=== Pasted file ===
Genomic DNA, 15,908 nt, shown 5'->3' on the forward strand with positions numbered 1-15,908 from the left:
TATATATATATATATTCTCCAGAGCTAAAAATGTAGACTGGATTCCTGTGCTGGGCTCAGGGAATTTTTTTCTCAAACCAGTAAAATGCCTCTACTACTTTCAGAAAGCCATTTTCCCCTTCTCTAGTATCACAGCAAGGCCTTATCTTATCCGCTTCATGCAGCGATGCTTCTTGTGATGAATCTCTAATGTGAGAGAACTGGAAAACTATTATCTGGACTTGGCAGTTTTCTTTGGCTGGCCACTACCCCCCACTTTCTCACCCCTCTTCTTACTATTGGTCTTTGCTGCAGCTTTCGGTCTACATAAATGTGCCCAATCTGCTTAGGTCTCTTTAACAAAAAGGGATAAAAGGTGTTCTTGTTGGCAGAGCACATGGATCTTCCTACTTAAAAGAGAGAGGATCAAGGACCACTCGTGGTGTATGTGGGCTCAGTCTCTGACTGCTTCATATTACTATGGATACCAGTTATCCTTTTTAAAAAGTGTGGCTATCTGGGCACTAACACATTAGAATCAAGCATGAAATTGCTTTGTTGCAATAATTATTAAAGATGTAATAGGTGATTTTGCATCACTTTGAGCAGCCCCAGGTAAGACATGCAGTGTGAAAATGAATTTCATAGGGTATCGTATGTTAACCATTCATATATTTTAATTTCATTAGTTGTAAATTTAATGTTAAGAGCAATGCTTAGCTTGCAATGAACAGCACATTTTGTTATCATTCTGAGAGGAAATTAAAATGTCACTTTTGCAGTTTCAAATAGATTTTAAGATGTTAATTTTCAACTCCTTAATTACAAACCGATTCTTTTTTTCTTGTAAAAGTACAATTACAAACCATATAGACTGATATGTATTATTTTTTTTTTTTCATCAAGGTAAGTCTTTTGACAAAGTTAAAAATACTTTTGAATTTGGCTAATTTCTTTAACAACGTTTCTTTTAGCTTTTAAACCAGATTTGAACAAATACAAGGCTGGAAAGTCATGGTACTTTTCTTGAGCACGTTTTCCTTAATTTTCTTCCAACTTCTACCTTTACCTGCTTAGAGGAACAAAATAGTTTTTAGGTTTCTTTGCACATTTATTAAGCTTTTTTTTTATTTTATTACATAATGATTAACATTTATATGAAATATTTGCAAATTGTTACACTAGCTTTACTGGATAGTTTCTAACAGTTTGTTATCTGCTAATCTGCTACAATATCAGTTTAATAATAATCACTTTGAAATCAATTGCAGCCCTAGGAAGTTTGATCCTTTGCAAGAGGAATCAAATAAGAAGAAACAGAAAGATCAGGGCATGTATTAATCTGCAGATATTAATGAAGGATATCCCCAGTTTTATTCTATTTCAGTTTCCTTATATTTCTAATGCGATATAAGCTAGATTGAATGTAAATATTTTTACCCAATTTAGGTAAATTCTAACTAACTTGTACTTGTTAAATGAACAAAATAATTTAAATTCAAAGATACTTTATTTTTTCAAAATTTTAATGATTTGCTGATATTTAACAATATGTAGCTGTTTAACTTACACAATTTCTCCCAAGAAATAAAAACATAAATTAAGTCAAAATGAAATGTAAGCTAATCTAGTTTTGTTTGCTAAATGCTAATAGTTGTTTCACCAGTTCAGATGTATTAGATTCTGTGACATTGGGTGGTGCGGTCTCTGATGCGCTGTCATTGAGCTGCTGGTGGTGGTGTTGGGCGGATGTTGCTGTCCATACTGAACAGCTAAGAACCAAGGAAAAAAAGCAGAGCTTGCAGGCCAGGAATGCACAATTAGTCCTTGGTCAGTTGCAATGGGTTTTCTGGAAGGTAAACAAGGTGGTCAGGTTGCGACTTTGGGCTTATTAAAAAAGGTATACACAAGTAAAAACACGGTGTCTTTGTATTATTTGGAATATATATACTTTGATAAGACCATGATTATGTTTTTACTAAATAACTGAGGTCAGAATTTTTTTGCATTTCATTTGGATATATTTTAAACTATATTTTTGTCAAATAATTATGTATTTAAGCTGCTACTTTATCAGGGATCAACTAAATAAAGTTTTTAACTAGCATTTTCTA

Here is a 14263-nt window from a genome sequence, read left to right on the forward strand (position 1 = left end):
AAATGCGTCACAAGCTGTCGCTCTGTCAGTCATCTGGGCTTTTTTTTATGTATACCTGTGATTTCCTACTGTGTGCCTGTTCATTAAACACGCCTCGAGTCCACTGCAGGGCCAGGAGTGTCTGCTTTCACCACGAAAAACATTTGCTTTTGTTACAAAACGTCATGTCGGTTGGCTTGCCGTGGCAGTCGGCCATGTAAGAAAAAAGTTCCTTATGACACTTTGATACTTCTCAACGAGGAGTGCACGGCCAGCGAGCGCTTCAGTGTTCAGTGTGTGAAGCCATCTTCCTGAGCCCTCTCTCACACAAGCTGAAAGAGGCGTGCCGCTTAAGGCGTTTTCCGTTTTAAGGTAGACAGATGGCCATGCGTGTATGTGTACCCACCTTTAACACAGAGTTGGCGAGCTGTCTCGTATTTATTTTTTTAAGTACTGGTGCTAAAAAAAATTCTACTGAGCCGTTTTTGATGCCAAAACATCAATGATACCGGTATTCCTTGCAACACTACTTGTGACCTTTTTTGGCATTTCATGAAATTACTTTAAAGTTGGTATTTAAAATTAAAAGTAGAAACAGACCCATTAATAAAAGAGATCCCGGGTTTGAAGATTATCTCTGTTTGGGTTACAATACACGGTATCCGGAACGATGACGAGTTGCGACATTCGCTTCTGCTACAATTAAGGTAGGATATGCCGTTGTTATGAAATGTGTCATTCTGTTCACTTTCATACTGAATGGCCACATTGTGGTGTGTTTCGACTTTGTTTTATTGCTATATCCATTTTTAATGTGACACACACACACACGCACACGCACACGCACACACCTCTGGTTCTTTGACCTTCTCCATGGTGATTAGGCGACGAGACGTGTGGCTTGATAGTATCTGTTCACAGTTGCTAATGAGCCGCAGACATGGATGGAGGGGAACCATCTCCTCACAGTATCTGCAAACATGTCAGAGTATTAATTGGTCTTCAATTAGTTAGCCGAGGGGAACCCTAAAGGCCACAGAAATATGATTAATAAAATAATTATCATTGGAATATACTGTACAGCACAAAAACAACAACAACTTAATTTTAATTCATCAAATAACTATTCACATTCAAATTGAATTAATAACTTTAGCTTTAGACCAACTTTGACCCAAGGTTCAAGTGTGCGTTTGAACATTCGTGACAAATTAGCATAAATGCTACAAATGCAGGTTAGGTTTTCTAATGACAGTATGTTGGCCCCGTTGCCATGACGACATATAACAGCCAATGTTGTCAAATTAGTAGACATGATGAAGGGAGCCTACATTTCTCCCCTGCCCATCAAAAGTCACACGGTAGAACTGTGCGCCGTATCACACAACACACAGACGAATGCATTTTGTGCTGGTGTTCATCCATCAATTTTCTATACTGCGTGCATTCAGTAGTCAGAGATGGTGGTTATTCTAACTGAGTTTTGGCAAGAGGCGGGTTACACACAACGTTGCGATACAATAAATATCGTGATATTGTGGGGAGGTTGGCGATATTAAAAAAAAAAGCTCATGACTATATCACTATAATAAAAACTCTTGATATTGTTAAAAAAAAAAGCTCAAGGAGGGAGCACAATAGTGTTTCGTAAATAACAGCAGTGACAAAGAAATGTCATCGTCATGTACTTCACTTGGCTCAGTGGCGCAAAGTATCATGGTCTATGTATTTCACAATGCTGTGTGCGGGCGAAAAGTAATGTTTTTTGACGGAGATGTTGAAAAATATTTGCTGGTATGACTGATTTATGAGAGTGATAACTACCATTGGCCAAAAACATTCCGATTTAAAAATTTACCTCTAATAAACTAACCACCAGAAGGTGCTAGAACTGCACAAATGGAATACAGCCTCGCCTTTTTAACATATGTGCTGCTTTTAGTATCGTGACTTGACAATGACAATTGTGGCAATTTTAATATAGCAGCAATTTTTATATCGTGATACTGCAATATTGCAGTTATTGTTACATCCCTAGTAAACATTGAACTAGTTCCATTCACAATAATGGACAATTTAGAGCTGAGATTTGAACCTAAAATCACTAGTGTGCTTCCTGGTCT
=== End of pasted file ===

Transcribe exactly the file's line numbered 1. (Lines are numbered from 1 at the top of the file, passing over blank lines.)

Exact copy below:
Genomic DNA, 15,908 nt, shown 5'->3' on the forward strand with positions numbered 1-15,908 from the left: